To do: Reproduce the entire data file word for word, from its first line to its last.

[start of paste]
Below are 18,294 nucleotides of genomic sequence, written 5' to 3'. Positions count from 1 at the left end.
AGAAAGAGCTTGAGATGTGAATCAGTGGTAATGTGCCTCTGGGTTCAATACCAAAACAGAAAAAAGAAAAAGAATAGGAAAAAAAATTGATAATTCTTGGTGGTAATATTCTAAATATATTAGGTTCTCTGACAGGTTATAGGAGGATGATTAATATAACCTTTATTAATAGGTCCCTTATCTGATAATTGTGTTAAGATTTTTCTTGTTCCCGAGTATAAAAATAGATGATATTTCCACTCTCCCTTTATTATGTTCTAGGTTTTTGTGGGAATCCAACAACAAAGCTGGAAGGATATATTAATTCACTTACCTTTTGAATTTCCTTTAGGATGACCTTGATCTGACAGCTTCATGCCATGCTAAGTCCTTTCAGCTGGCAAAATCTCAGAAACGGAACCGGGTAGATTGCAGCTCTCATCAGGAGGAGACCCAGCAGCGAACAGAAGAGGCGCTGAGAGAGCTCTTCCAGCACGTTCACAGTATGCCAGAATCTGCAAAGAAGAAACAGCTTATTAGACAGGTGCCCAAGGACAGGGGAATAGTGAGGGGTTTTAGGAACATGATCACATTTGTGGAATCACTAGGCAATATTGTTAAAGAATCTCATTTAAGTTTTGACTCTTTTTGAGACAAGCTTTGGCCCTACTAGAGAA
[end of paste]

Below are 18,294 nucleotides of genomic sequence, written 5' to 3'. Positions count from 1 at the left end.
AGAAAGAGCTTGAGATGTGAATCAGTGGTAATGTGCCTCTGGGTTCAATACCAAAACAGAAAAAAGAAAAAGAATAGGAAAAAAAATTGATAATTCTTGGTGGTAATATTCTAAATATATTAGGTTCTCTGACAGGTTATAGGAGGATGATTAATATAACCTTTATTAATAGGTCCCTTATCTGATAATTGTGTTAAGATTTTTCTTGTTCCCGAGTATAAAAATAGATGATATTTCCACTCTCCCTTTATTATGTTCTAGGTTTTTGTGGGAATCCAACAACAAAGCTGGAAGGATATATTAATTCACTTACCTTTTGAATTTCCTTTAGGATGACCTTGATCTGACAGCTTCATGCCATGCTAAGTCCTTTCAGCTGGCAAAATCTCAGAAACGGAACCGGGTAGATTGCAGCTCTCATCAGGAGGAGACCCAGCAGCGAACAGAAGAGGCGCTGAGAGAGCTCTTCCAGCACGTTCACAGTATGCCAGAATCTGCAAAGAAGAAACAGCTTATTAGACAGGTGCCCAAGGACAGGGGAATAGTGAGGGGTTTTAGGAACATGATCACATTTGTGGAATCACTAGGCAATATTGTTAAAGAATCTCATTTAAGTTTTGACTCTTTTTGAGACAAGCTTTGGCCCTACTAGAGAA